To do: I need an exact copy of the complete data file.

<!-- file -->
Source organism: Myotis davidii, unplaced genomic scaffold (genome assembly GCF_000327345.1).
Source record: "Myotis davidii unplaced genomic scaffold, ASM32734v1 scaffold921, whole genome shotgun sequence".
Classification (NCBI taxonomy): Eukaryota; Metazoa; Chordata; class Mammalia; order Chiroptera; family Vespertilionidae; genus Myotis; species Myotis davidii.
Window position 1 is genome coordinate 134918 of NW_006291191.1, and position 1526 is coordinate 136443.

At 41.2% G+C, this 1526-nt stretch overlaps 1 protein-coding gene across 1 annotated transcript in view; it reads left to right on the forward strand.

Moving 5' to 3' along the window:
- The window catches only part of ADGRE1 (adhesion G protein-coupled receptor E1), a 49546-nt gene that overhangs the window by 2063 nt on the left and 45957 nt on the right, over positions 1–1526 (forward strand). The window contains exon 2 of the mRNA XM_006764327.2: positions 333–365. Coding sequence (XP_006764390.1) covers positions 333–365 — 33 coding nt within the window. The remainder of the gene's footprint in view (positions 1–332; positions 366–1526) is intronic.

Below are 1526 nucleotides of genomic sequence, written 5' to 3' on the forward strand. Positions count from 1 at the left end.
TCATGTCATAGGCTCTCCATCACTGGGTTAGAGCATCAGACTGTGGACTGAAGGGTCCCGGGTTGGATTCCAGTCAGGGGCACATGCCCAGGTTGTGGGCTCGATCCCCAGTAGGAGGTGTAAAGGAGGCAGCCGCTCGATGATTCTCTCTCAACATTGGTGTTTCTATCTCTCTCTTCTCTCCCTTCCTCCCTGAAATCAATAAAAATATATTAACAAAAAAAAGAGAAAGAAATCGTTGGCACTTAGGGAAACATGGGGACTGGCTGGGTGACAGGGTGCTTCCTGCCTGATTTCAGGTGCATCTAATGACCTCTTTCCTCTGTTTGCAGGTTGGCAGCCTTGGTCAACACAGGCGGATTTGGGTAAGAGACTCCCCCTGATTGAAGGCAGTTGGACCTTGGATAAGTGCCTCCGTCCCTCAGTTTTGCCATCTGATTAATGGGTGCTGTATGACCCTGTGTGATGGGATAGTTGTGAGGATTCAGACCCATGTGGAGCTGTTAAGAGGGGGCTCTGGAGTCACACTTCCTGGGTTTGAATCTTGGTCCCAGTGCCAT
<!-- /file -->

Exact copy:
Source organism: Myotis davidii, unplaced genomic scaffold (genome assembly GCF_000327345.1).
Source record: "Myotis davidii unplaced genomic scaffold, ASM32734v1 scaffold921, whole genome shotgun sequence".
Classification (NCBI taxonomy): Eukaryota; Metazoa; Chordata; class Mammalia; order Chiroptera; family Vespertilionidae; genus Myotis; species Myotis davidii.
Window position 1 is genome coordinate 134918 of NW_006291191.1, and position 1526 is coordinate 136443.

At 41.2% G+C, this 1526-nt stretch overlaps 1 protein-coding gene across 1 annotated transcript in view; it reads left to right on the forward strand.

Moving 5' to 3' along the window:
- The window catches only part of ADGRE1 (adhesion G protein-coupled receptor E1), a 49546-nt gene that overhangs the window by 2063 nt on the left and 45957 nt on the right, over positions 1–1526 (forward strand). The window contains exon 2 of the mRNA XM_006764327.2: positions 333–365. Coding sequence (XP_006764390.1) covers positions 333–365 — 33 coding nt within the window. The remainder of the gene's footprint in view (positions 1–332; positions 366–1526) is intronic.

Below are 1526 nucleotides of genomic sequence, written 5' to 3' on the forward strand. Positions count from 1 at the left end.
TCATGTCATAGGCTCTCCATCACTGGGTTAGAGCATCAGACTGTGGACTGAAGGGTCCCGGGTTGGATTCCAGTCAGGGGCACATGCCCAGGTTGTGGGCTCGATCCCCAGTAGGAGGTGTAAAGGAGGCAGCCGCTCGATGATTCTCTCTCAACATTGGTGTTTCTATCTCTCTCTTCTCTCCCTTCCTCCCTGAAATCAATAAAAATATATTAACAAAAAAAAGAGAAAGAAATCGTTGGCACTTAGGGAAACATGGGGACTGGCTGGGTGACAGGGTGCTTCCTGCCTGATTTCAGGTGCATCTAATGACCTCTTTCCTCTGTTTGCAGGTTGGCAGCCTTGGTCAACACAGGCGGATTTGGGTAAGAGACTCCCCCTGATTGAAGGCAGTTGGACCTTGGATAAGTGCCTCCGTCCCTCAGTTTTGCCATCTGATTAATGGGTGCTGTATGACCCTGTGTGATGGGATAGTTGTGAGGATTCAGACCCATGTGGAGCTGTTAAGAGGGGGCTCTGGAGTCACACTTCCTGGGTTTGAATCTTGGTCCCAGTGCCAT